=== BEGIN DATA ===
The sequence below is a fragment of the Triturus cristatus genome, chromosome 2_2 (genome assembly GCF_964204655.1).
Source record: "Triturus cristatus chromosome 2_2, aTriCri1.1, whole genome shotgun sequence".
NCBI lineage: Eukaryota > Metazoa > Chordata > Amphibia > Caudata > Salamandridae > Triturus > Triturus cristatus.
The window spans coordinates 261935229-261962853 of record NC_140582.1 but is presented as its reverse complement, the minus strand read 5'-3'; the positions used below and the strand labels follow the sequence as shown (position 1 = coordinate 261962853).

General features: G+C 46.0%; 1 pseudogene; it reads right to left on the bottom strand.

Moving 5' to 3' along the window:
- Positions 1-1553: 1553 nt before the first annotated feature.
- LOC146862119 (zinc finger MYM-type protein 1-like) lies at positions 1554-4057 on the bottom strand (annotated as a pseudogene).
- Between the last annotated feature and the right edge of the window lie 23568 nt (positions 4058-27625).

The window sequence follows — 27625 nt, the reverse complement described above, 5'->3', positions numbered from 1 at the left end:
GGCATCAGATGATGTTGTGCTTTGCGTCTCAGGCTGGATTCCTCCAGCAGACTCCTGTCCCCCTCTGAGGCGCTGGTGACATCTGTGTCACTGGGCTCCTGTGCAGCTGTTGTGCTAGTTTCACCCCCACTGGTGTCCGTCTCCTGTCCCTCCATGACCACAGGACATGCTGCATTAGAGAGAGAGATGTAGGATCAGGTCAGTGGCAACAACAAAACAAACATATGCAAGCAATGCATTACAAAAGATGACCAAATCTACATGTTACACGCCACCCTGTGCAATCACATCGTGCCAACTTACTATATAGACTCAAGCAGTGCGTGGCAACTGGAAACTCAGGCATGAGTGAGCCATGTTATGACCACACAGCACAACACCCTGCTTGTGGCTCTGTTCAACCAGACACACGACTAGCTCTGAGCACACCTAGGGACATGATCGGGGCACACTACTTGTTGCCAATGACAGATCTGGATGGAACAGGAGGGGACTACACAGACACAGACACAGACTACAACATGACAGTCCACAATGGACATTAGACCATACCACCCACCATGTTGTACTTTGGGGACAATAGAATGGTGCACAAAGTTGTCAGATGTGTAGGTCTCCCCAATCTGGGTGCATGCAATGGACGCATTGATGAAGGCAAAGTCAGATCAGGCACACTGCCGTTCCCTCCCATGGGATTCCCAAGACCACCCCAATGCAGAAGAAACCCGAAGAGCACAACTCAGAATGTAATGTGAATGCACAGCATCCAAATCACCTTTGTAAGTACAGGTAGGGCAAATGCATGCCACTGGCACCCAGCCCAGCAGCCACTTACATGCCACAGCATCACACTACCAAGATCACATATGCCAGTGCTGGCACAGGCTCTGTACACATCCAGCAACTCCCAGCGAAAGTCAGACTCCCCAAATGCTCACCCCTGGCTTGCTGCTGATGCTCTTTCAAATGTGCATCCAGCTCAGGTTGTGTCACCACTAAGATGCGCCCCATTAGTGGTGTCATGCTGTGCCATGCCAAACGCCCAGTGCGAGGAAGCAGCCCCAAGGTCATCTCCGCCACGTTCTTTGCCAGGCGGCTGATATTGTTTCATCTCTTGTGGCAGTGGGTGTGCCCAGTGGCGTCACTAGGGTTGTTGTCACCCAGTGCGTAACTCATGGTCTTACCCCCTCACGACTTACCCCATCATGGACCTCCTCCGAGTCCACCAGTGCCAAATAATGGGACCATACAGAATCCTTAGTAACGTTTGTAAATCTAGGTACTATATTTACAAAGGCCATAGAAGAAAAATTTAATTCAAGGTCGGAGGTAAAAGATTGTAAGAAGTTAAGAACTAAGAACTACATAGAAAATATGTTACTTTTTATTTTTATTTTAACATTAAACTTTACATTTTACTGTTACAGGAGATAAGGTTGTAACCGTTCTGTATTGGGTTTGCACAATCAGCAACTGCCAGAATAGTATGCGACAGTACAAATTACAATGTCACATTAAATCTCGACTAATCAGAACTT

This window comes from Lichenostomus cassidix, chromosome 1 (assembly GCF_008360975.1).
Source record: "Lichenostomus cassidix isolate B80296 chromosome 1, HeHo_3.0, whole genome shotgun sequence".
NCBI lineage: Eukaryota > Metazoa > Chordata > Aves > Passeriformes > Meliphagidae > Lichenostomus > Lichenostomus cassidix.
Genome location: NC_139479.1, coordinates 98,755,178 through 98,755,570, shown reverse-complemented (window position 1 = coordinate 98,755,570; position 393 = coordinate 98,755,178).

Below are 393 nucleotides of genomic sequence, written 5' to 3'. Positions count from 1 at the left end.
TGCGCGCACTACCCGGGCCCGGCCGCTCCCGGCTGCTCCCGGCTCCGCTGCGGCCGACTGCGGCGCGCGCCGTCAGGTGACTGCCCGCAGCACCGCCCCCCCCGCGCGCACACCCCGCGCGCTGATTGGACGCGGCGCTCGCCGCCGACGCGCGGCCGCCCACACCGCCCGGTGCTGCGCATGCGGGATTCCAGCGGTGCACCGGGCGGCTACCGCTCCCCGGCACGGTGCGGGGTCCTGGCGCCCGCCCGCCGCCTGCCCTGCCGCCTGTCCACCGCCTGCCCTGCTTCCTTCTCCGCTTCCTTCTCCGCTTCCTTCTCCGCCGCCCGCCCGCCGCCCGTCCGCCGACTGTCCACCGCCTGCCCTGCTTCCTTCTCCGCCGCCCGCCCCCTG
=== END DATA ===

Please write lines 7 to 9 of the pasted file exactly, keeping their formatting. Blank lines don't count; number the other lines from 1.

- Positions 1-1553: 1553 nt before the first annotated feature.
- LOC146862119 (zinc finger MYM-type protein 1-like) lies at positions 1554-4057 on the bottom strand (annotated as a pseudogene).
- Between the last annotated feature and the right edge of the window lie 23568 nt (positions 4058-27625).